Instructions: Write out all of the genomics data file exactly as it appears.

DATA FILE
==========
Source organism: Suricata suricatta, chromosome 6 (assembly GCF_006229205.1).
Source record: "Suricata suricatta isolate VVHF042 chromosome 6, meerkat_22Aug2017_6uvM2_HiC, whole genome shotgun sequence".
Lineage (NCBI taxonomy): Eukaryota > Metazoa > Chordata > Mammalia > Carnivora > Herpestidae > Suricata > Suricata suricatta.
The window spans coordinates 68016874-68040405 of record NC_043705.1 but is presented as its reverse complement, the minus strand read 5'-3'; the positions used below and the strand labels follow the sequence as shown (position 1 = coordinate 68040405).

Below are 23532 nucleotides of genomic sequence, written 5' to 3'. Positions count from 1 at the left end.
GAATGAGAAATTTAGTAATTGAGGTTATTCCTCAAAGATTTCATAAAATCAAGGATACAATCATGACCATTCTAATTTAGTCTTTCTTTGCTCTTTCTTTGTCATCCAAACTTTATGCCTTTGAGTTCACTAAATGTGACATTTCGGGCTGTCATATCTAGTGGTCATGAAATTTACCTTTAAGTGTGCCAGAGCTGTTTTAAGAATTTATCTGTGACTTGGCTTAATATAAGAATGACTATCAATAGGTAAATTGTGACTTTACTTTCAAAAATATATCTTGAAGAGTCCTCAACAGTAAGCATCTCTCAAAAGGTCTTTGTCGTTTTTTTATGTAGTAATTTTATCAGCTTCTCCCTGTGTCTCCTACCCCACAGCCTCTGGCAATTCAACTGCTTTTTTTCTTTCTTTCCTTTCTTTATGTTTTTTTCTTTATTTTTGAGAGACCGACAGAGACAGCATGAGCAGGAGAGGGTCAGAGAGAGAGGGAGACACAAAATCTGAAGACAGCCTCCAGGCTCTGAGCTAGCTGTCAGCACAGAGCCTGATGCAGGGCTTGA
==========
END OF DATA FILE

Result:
Source organism: Suricata suricatta, chromosome 6 (assembly GCF_006229205.1).
Source record: "Suricata suricatta isolate VVHF042 chromosome 6, meerkat_22Aug2017_6uvM2_HiC, whole genome shotgun sequence".
Lineage (NCBI taxonomy): Eukaryota > Metazoa > Chordata > Mammalia > Carnivora > Herpestidae > Suricata > Suricata suricatta.
The window spans coordinates 68016874-68040405 of record NC_043705.1 but is presented as its reverse complement, the minus strand read 5'-3'; the positions used below and the strand labels follow the sequence as shown (position 1 = coordinate 68040405).

Below are 23532 nucleotides of genomic sequence, written 5' to 3'. Positions count from 1 at the left end.
GAATGAGAAATTTAGTAATTGAGGTTATTCCTCAAAGATTTCATAAAATCAAGGATACAATCATGACCATTCTAATTTAGTCTTTCTTTGCTCTTTCTTTGTCATCCAAACTTTATGCCTTTGAGTTCACTAAATGTGACATTTCGGGCTGTCATATCTAGTGGTCATGAAATTTACCTTTAAGTGTGCCAGAGCTGTTTTAAGAATTTATCTGTGACTTGGCTTAATATAAGAATGACTATCAATAGGTAAATTGTGACTTTACTTTCAAAAATATATCTTGAAGAGTCCTCAACAGTAAGCATCTCTCAAAAGGTCTTTGTCGTTTTTTTATGTAGTAATTTTATCAGCTTCTCCCTGTGTCTCCTACCCCACAGCCTCTGGCAATTCAACTGCTTTTTTTCTTTCTTTCCTTTCTTTATGTTTTTTTCTTTATTTTTGAGAGACCGACAGAGACAGCATGAGCAGGAGAGGGTCAGAGAGAGAGGGAGACACAAAATCTGAAGACAGCCTCCAGGCTCTGAGCTAGCTGTCAGCACAGAGCCTGATGCAGGGCTTGA